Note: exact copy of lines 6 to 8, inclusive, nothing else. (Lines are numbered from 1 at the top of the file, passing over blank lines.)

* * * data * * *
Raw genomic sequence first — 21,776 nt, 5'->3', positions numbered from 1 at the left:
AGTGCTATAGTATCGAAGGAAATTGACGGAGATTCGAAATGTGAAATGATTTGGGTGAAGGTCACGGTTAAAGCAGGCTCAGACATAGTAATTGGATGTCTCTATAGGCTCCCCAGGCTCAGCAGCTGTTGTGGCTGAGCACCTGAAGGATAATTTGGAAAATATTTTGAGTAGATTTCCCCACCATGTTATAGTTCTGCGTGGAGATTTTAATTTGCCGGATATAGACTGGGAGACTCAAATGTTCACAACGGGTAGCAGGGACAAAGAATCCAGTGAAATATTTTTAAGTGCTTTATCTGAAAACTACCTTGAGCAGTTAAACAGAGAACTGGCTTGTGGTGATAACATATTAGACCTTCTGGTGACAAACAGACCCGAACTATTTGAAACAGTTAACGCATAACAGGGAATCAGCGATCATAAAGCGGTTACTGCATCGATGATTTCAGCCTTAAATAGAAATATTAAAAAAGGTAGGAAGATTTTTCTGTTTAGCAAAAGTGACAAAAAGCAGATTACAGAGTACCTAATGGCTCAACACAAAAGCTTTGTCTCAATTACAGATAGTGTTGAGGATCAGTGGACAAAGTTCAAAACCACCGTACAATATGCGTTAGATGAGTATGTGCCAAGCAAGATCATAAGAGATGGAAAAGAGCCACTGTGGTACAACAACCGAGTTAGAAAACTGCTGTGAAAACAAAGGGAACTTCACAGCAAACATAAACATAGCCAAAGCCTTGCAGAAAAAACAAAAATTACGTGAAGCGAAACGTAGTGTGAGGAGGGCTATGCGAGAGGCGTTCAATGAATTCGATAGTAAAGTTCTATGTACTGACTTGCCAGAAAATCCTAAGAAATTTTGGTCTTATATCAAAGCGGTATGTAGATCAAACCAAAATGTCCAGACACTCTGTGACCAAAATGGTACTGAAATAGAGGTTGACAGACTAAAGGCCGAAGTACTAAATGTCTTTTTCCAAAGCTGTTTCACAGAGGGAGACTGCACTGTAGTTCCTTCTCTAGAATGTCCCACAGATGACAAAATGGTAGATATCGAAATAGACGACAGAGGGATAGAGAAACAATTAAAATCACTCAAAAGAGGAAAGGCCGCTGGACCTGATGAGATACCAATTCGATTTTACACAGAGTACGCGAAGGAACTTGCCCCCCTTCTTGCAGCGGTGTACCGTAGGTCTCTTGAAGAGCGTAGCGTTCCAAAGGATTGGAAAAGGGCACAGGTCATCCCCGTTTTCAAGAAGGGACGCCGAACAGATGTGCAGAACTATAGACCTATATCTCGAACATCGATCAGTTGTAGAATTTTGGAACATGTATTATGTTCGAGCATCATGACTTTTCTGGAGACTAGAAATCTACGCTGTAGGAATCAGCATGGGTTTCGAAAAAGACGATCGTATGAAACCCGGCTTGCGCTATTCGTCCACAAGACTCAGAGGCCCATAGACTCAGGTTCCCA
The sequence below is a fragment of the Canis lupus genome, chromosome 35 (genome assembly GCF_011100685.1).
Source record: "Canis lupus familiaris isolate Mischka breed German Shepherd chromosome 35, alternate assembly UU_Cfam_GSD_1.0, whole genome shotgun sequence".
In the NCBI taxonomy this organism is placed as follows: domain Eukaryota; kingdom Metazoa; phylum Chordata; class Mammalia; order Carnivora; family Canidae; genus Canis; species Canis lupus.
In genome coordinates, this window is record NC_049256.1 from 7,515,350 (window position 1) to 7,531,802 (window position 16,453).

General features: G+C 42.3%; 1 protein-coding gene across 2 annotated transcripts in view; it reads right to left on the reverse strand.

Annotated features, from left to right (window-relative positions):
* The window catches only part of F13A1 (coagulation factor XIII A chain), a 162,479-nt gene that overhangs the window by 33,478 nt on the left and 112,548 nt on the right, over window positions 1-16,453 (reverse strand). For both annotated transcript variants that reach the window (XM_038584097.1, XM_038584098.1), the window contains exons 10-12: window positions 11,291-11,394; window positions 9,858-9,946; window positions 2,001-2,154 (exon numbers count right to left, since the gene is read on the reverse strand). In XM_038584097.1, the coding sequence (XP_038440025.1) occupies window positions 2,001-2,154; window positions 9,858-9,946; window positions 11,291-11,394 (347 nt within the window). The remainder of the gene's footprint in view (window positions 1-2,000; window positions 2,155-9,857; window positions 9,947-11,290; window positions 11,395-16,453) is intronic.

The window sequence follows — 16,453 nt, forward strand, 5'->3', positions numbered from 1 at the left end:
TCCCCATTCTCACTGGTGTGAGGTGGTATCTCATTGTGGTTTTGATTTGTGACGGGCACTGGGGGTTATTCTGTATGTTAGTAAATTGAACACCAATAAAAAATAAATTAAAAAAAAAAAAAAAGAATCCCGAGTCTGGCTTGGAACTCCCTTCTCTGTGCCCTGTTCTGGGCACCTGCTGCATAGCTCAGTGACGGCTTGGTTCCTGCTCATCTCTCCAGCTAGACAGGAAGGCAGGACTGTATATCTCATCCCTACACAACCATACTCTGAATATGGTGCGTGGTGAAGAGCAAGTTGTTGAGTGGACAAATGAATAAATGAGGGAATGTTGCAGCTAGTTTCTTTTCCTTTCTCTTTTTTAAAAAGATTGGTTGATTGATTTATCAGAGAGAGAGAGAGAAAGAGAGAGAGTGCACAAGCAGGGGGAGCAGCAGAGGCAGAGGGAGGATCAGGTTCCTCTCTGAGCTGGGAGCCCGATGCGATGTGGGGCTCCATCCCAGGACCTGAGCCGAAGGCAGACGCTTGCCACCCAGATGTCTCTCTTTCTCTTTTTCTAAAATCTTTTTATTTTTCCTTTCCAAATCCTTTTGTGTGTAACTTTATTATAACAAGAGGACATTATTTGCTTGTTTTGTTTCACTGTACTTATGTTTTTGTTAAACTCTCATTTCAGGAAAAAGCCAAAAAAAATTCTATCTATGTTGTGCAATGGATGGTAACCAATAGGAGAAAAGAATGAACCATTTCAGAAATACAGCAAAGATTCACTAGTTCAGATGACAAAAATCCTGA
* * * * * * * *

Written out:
In genome coordinates, this window is record NC_049256.1 from 7,515,350 (window position 1) to 7,531,802 (window position 16,453).

General features: G+C 42.3%; 1 protein-coding gene across 2 annotated transcripts in view; it reads right to left on the reverse strand.

Annotated features, from left to right (window-relative positions):